MYANMAR NEW YEAR: Burmese visit their elderly to pay respect, and visit the temples. A religious tradition is to release caged birds or fish into lakes and rivers to gain merit. The accompanying Thingyan Water Festival is great to watch. 18 APRIL 2018 HAMAMATSU FESTIVAL, JAPAN: For over 440 years, the Japanese have fiercely wielded their kites in kite fights at this festival. Fliers attempt to cut their opponent’s 5mm hemp string by using their own kite string to create enough friction to break the line. The last kite still flying is the winner as it soars through the leftover smoke created by the friction. 3 TO 5 MAY 2018 VESAK DAY: Buddhists bring offerings of flowers, candles and joss sticks to the temples where elaborate rituals are held to commemorate the birth, the Nirvana (enlightenment), and the Parinirvana (death) of Gautama Buddha. This is the most significant day of the Buddhist calendar. Dates differ due to variations in lunar calendars. 29 MAY 2018

CHINESE NEW YEAR: Traditional Chinese decorations and lights abound. Families have a reunion dinner on Chinese New Year’s Eve and visit relatives over the next 15 days. Many businesses close for the whole week. 16 TO 17 FEBRUARY 2018 JAKARTA INTERNATIONAL JAVA JAZZ FESTIVAL: First held in 2005, this festival attracts over 100,000 visitors a year. International performers in 2017 included Grammy winners Sergio Mendes, Chick Corea and Arturo Sandoval. Arguably the biggest jazz festival in the Southern Hemisphere. 2 TO 4 MARCH 2018 SAKURA (CHERRY BLOSSOM) SEASON, JAPAN: Not really a festival, but a spectacular event nonetheless. The blossoming begins in Okinawa in January and reaches Kyoto and Tokyo late March to early April. When the blossoms are at their peak, the Japanese turn out in large numbers at parks, shrines and temples to picnic, relax and admire the flowers. LATE MARCH TO EARLY APRIL 2018 CHING MING FESTIVAL: Also known as Tomb Sweeping Day or Mourning Day, when Chinese families visit their ancestors’ graves to offer incense and flowers. 5 APRIL 2018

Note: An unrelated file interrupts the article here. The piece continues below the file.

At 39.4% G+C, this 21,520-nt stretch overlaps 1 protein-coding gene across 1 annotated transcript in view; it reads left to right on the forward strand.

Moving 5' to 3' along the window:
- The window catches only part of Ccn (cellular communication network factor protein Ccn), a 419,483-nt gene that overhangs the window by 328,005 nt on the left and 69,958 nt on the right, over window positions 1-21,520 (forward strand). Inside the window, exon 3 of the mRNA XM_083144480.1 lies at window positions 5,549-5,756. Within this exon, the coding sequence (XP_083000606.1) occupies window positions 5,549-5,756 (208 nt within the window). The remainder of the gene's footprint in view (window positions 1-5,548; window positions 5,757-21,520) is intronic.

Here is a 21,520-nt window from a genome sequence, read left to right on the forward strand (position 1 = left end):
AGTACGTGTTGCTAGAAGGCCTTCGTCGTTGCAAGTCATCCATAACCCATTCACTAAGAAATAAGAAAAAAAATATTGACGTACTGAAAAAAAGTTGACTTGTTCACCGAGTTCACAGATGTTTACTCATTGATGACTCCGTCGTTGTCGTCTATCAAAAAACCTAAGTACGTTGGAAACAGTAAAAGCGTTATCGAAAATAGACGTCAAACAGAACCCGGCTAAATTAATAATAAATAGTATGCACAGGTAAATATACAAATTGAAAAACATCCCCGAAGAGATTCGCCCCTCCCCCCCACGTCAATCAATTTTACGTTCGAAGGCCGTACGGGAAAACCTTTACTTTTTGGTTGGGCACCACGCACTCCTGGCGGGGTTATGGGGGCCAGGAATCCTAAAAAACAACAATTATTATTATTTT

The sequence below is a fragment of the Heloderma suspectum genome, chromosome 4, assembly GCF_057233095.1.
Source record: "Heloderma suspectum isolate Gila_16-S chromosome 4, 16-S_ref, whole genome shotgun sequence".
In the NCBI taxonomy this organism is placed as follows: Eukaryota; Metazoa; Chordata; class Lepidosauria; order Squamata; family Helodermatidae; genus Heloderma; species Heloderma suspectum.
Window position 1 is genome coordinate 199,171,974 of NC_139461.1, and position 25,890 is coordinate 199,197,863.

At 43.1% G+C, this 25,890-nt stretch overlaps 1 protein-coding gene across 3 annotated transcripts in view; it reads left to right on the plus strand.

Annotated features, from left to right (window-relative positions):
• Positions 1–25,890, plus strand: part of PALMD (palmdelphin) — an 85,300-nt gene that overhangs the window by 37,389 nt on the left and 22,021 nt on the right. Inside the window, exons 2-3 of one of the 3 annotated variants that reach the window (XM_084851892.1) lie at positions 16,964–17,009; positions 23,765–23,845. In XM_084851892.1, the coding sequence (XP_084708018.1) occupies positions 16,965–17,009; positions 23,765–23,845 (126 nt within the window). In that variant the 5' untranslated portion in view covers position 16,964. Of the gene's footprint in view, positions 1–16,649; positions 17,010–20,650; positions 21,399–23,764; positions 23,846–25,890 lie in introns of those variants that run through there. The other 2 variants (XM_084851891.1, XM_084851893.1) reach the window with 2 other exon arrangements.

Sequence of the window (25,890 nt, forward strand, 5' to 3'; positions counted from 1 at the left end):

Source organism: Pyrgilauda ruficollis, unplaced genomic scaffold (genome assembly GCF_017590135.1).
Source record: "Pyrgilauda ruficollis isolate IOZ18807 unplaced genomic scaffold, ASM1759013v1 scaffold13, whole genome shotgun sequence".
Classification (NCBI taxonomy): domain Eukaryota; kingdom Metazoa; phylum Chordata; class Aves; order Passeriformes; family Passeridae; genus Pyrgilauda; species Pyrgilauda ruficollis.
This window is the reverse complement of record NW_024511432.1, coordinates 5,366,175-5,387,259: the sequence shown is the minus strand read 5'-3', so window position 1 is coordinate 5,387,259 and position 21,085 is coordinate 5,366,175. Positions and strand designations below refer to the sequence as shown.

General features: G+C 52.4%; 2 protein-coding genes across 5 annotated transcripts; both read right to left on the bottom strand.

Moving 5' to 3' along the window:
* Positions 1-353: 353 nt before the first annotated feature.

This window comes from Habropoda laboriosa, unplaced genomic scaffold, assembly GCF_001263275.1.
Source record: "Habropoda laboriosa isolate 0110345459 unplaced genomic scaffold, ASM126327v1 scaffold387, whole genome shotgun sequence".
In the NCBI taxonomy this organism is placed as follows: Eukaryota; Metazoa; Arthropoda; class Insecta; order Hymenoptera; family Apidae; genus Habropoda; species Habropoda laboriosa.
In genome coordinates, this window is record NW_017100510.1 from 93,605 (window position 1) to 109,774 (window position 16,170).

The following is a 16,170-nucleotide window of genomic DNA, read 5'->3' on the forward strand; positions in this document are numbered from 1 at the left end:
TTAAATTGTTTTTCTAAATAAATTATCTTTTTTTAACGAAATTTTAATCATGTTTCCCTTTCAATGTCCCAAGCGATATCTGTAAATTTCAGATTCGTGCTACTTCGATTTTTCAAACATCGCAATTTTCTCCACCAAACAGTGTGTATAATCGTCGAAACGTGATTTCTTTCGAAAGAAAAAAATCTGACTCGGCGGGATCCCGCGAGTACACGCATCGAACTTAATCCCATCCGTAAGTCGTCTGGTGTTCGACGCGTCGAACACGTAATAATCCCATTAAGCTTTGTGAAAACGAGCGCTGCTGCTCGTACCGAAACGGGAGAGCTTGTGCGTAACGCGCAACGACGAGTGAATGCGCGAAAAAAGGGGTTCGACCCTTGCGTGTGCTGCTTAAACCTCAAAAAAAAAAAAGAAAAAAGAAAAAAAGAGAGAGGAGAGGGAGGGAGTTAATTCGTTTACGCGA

SONGKRAN FESTIVAL, THAILAND: The Thai New Year often attracts droves of tourists and locals, where people splash water on one another as a blessing. 13 TO 15 APRIL 2018 LAO NEW YEAR: Laotians shower one another with water and white powder as blessings, and pray at temples. Fun to watch, though it is the hottest time of the year. 14 TO 16 APRIL 2018 CHAUL CHNAM THMEY, CAMBODIA: Cambodian New Year involves dressing up, visiting temples and cooking feasts with family. Celebrations last three to four days; the Angkor temples will be packed. 14 TO 16 APRIL 2018 NYEPI, BALI, INDONESIA: The evening before Nyepi (Balinese New Year and “Day of Silence”), loud street processions are held to drive away evil spirits with gongs, drums and huge, papier-mâché “ ogoh-ogoh ” monsters. On New Year’s Day itself, Bali retreats into silence for 24 hours. No work. No travel. No cooking. No noise. Even the airport closes. Village wardens (Pecalang), there to enforce the rules, are the only people outdoors. The idea is that any demons and evils spirits will be deluded into thinking that Bali is deserted, prompting them to leave the island. 17 TO 18 APRIL 2018

Write in and tell us about any new festival discoveries you might have made on your travels!



Made with